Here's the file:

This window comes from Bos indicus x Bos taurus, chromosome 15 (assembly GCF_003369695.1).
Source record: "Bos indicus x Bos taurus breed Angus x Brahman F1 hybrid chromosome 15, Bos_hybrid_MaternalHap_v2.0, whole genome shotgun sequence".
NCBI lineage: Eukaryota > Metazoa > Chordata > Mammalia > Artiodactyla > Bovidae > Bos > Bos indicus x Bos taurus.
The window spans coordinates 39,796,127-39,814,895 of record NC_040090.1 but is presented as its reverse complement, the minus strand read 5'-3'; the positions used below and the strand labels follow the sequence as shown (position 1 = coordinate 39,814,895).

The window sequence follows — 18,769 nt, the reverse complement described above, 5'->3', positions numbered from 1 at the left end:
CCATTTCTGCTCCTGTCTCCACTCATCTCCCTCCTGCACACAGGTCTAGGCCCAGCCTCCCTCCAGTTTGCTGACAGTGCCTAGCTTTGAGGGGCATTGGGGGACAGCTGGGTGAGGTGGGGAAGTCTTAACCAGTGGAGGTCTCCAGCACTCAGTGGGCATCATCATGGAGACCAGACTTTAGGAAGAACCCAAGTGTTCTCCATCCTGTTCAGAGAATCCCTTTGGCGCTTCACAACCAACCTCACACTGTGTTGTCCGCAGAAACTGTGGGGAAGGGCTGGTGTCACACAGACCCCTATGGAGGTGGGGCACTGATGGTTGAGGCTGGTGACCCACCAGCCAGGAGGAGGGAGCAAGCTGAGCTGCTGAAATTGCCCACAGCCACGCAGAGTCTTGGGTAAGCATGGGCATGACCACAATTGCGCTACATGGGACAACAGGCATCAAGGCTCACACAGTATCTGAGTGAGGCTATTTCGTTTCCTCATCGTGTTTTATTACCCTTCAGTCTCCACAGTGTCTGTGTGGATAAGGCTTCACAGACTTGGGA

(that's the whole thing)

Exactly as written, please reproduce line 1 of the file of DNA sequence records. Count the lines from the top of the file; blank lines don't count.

This window comes from Bos indicus x Bos taurus, chromosome 15 (assembly GCF_003369695.1).